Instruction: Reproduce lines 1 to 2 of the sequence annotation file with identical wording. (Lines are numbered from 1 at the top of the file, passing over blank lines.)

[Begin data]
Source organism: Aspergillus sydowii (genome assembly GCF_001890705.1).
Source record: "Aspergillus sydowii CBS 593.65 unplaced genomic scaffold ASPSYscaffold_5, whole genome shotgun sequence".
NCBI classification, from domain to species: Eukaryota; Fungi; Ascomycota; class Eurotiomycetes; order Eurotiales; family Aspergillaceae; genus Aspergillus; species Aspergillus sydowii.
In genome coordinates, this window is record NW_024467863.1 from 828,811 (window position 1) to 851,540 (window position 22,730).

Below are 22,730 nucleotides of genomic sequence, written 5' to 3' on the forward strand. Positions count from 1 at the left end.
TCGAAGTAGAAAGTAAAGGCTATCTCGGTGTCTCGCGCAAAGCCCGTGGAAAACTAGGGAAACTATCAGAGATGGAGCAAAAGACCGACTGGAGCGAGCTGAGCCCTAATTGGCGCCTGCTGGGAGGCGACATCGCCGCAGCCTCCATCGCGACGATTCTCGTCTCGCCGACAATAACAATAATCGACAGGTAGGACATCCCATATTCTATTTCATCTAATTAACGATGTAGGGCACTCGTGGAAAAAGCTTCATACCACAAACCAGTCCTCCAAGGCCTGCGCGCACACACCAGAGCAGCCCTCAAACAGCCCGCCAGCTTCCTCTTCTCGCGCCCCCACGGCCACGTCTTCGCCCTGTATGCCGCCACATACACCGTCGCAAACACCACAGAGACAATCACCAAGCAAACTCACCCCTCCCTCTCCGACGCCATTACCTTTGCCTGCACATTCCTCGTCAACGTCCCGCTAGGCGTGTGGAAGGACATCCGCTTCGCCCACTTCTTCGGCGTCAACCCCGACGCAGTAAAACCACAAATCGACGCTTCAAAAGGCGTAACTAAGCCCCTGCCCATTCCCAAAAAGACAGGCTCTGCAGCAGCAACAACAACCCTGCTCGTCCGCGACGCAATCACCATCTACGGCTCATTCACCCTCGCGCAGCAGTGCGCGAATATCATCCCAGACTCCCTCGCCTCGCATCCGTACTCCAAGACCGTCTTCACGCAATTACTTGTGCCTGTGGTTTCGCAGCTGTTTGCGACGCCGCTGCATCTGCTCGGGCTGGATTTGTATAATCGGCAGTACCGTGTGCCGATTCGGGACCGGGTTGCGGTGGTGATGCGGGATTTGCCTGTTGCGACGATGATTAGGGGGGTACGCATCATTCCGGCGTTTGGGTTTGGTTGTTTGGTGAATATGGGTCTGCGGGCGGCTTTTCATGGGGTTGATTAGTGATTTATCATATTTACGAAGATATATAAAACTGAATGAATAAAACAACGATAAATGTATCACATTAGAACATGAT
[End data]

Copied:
Source organism: Aspergillus sydowii (genome assembly GCF_001890705.1).
Source record: "Aspergillus sydowii CBS 593.65 unplaced genomic scaffold ASPSYscaffold_5, whole genome shotgun sequence".